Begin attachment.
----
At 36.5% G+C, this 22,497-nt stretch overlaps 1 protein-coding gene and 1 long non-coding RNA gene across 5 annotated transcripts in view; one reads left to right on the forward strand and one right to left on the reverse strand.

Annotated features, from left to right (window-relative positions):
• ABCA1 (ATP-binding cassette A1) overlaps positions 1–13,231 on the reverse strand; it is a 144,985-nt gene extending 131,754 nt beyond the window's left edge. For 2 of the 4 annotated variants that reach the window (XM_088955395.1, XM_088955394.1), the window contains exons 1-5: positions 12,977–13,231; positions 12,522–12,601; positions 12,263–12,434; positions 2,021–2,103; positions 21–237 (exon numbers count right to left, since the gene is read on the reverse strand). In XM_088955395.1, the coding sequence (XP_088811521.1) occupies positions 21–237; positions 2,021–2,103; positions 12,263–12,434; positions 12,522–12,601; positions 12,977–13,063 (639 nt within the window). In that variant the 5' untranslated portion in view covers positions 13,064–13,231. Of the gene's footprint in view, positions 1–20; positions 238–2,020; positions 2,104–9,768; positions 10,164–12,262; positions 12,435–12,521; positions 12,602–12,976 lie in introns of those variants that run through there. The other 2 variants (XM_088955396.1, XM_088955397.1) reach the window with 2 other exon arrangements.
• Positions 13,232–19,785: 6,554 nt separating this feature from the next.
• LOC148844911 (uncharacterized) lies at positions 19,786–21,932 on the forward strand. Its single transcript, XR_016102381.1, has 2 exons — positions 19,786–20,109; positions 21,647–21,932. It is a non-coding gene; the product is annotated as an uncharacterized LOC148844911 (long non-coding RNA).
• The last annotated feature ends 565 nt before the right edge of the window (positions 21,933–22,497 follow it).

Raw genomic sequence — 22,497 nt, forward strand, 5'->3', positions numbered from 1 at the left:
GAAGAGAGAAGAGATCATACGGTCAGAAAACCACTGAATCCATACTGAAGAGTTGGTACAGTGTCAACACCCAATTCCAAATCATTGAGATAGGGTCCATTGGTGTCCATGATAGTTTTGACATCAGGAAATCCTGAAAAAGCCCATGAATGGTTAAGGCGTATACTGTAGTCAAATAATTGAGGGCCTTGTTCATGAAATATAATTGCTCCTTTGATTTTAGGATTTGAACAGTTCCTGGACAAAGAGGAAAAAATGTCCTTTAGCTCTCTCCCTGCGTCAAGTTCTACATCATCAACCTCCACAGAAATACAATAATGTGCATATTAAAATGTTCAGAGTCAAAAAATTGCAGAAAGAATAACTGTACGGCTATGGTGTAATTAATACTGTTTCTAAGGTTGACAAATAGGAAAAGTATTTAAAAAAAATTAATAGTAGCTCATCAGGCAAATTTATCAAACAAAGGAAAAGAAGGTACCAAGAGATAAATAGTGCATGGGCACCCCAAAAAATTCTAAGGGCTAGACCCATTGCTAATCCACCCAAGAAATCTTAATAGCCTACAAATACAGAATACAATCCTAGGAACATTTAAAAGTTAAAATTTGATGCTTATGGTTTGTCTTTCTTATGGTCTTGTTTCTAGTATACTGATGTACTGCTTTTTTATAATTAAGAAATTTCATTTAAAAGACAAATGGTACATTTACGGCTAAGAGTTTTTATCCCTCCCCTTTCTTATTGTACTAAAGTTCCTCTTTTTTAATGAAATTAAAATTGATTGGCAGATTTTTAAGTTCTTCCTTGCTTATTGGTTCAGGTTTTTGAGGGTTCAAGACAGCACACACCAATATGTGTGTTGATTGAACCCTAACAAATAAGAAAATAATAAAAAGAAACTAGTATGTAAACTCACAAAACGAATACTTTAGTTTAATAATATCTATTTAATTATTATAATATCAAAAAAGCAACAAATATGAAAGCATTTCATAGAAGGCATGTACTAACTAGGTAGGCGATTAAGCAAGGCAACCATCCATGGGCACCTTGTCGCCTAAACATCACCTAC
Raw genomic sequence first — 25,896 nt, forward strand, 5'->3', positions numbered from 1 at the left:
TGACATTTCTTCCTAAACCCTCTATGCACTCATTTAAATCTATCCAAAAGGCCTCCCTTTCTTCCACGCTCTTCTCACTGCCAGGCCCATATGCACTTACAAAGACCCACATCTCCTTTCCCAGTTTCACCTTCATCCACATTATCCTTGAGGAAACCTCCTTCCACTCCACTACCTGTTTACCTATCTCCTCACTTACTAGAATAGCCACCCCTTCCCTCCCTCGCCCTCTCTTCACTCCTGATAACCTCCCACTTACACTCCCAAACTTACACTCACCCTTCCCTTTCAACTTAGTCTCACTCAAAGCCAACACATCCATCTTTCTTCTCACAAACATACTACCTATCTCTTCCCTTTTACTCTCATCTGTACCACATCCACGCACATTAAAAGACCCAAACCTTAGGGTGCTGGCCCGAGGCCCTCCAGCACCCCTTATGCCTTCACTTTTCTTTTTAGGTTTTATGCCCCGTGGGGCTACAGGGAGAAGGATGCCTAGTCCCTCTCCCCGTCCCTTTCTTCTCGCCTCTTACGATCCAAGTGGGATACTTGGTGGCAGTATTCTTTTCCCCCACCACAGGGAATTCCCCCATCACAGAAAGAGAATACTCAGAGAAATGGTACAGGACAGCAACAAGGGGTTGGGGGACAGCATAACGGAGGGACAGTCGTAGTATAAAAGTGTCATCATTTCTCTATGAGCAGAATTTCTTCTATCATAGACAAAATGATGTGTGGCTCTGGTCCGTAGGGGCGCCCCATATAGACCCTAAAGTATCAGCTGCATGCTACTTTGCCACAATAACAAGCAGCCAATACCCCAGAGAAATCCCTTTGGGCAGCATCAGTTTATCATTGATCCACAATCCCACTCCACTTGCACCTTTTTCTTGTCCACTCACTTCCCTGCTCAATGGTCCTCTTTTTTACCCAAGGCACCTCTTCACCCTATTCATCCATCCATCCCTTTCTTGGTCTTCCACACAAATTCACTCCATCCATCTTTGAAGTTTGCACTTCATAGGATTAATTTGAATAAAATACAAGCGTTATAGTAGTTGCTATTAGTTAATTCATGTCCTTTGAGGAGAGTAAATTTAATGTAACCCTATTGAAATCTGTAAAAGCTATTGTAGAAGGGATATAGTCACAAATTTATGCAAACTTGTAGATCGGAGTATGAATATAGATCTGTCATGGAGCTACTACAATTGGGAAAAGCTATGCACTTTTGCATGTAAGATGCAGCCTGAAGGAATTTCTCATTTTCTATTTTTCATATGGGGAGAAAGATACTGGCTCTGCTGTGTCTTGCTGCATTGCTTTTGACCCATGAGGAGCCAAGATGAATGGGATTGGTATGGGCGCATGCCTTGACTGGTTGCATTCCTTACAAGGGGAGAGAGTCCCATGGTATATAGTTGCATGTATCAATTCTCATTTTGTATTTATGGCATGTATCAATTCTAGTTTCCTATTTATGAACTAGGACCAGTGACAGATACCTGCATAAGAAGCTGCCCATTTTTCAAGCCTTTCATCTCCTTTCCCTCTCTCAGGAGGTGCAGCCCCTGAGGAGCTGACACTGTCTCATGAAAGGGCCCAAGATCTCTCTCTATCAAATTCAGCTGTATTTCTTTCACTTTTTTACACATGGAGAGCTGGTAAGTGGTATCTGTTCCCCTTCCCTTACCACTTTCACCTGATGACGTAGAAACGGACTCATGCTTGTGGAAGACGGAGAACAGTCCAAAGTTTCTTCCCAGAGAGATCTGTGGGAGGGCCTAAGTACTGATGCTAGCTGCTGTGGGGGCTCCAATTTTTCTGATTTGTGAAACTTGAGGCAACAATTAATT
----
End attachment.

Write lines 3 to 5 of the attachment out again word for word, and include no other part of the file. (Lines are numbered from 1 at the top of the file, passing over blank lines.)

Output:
• ABCA1 (ATP-binding cassette A1) overlaps positions 1–13,231 on the reverse strand; it is a 144,985-nt gene extending 131,754 nt beyond the window's left edge. For 2 of the 4 annotated variants that reach the window (XM_088955395.1, XM_088955394.1), the window contains exons 1-5: positions 12,977–13,231; positions 12,522–12,601; positions 12,263–12,434; positions 2,021–2,103; positions 21–237 (exon numbers count right to left, since the gene is read on the reverse strand). In XM_088955395.1, the coding sequence (XP_088811521.1) occupies positions 21–237; positions 2,021–2,103; positions 12,263–12,434; positions 12,522–12,601; positions 12,977–13,063 (639 nt within the window). In that variant the 5' untranslated portion in view covers positions 13,064–13,231. Of the gene's footprint in view, positions 1–20; positions 238–2,020; positions 2,104–9,768; positions 10,164–12,262; positions 12,435–12,521; positions 12,602–12,976 lie in introns of those variants that run through there. The other 2 variants (XM_088955396.1, XM_088955397.1) reach the window with 2 other exon arrangements.
• Positions 13,232–19,785: 6,554 nt separating this feature from the next.
• LOC148844911 (uncharacterized) lies at positions 19,786–21,932 on the forward strand. Its single transcript, XR_016102381.1, has 2 exons — positions 19,786–20,109; positions 21,647–21,932. It is a non-coding gene; the product is annotated as an uncharacterized LOC148844911 (long non-coding RNA).